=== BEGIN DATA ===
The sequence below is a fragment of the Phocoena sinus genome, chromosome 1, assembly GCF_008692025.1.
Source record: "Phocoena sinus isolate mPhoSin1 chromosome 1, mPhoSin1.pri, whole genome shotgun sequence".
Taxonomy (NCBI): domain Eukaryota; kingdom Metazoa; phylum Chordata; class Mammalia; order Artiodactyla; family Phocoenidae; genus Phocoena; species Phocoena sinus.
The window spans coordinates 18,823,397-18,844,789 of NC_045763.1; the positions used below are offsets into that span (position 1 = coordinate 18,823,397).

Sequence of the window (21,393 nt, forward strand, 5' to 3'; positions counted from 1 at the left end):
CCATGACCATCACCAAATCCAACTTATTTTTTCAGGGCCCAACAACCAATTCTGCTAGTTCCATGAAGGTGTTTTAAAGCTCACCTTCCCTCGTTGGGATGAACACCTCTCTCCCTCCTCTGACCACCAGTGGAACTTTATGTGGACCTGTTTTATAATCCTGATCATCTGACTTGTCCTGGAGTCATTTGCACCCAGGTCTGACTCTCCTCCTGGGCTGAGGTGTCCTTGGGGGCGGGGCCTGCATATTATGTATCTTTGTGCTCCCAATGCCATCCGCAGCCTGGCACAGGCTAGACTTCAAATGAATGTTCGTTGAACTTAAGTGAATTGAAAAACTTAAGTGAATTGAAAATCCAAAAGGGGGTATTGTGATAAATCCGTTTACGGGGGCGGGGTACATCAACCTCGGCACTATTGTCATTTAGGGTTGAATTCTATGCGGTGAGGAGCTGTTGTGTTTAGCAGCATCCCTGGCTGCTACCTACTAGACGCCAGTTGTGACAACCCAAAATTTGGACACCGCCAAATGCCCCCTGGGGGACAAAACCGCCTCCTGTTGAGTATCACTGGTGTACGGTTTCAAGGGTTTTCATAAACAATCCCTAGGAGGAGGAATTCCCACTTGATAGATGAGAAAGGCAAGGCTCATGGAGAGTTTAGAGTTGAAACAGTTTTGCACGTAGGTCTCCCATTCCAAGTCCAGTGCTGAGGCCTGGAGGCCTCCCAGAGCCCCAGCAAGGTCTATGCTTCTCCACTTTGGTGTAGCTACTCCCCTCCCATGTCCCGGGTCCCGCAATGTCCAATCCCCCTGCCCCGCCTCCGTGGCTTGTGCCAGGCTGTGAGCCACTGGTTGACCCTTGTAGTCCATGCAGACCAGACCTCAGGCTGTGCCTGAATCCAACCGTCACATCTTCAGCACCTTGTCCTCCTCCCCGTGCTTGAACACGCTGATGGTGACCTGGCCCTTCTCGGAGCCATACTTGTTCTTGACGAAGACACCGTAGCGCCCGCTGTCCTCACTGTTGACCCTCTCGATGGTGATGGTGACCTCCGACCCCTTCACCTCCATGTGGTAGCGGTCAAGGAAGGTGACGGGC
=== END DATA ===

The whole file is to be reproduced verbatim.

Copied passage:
The sequence below is a fragment of the Phocoena sinus genome, chromosome 1, assembly GCF_008692025.1.
Source record: "Phocoena sinus isolate mPhoSin1 chromosome 1, mPhoSin1.pri, whole genome shotgun sequence".
Taxonomy (NCBI): domain Eukaryota; kingdom Metazoa; phylum Chordata; class Mammalia; order Artiodactyla; family Phocoenidae; genus Phocoena; species Phocoena sinus.
The window spans coordinates 18,823,397-18,844,789 of NC_045763.1; the positions used below are offsets into that span (position 1 = coordinate 18,823,397).

Sequence of the window (21,393 nt, forward strand, 5' to 3'; positions counted from 1 at the left end):
CCATGACCATCACCAAATCCAACTTATTTTTTCAGGGCCCAACAACCAATTCTGCTAGTTCCATGAAGGTGTTTTAAAGCTCACCTTCCCTCGTTGGGATGAACACCTCTCTCCCTCCTCTGACCACCAGTGGAACTTTATGTGGACCTGTTTTATAATCCTGATCATCTGACTTGTCCTGGAGTCATTTGCACCCAGGTCTGACTCTCCTCCTGGGCTGAGGTGTCCTTGGGGGCGGGGCCTGCATATTATGTATCTTTGTGCTCCCAATGCCATCCGCAGCCTGGCACAGGCTAGACTTCAAATGAATGTTCGTTGAACTTAAGTGAATTGAAAAACTTAAGTGAATTGAAAATCCAAAAGGGGGTATTGTGATAAATCCGTTTACGGGGGCGGGGTACATCAACCTCGGCACTATTGTCATTTAGGGTTGAATTCTATGCGGTGAGGAGCTGTTGTGTTTAGCAGCATCCCTGGCTGCTACCTACTAGACGCCAGTTGTGACAACCCAAAATTTGGACACCGCCAAATGCCCCCTGGGGGACAAAACCGCCTCCTGTTGAGTATCACTGGTGTACGGTTTCAAGGGTTTTCATAAACAATCCCTAGGAGGAGGAATTCCCACTTGATAGATGAGAAAGGCAAGGCTCATGGAGAGTTTAGAGTTGAAACAGTTTTGCACGTAGGTCTCCCATTCCAAGTCCAGTGCTGAGGCCTGGAGGCCTCCCAGAGCCCCAGCAAGGTCTATGCTTCTCCACTTTGGTGTAGCTACTCCCCTCCCATGTCCCGGGTCCCGCAATGTCCAATCCCCCTGCCCCGCCTCCGTGGCTTGTGCCAGGCTGTGAGCCACTGGTTGACCCTTGTAGTCCATGCAGACCAGACCTCAGGCTGTGCCTGAATCCAACCGTCACATCTTCAGCACCTTGTCCTCCTCCCCGTGCTTGAACACGCTGATGGTGACCTGGCCCTTCTCGGAGCCATACTTGTTCTTGACGAAGACACCGTAGCGCCCGCTGTCCTCACTGTTGACCCTCTCGATGGTGATGGTGACCTCCGACCCCTTCACCTCCATGTGGTAGCGGTCAAGGAAGGTGACGGGC